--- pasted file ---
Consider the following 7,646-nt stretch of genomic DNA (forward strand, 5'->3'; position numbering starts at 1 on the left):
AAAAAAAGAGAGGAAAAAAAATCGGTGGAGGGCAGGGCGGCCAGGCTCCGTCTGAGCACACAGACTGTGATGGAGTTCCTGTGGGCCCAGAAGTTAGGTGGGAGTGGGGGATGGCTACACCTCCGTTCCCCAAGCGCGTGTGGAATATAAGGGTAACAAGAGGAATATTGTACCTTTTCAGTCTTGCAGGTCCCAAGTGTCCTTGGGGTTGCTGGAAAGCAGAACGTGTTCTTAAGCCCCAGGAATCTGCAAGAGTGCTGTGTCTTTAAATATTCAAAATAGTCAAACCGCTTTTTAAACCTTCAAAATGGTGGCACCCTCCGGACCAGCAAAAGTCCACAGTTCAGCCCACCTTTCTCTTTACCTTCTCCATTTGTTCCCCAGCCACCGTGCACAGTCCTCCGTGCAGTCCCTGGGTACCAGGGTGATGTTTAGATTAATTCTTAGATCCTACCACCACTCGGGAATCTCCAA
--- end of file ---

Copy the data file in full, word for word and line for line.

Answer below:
Consider the following 7,646-nt stretch of genomic DNA (forward strand, 5'->3'; position numbering starts at 1 on the left):
AAAAAAAGAGAGGAAAAAAAATCGGTGGAGGGCAGGGCGGCCAGGCTCCGTCTGAGCACACAGACTGTGATGGAGTTCCTGTGGGCCCAGAAGTTAGGTGGGAGTGGGGGATGGCTACACCTCCGTTCCCCAAGCGCGTGTGGAATATAAGGGTAACAAGAGGAATATTGTACCTTTTCAGTCTTGCAGGTCCCAAGTGTCCTTGGGGTTGCTGGAAAGCAGAACGTGTTCTTAAGCCCCAGGAATCTGCAAGAGTGCTGTGTCTTTAAATATTCAAAATAGTCAAACCGCTTTTTAAACCTTCAAAATGGTGGCACCCTCCGGACCAGCAAAAGTCCACAGTTCAGCCCACCTTTCTCTTTACCTTCTCCATTTGTTCCCCAGCCACCGTGCACAGTCCTCCGTGCAGTCCCTGGGTACCAGGGTGATGTTTAGATTAATTCTTAGATCCTACCACCACTCGGGAATCTCCAA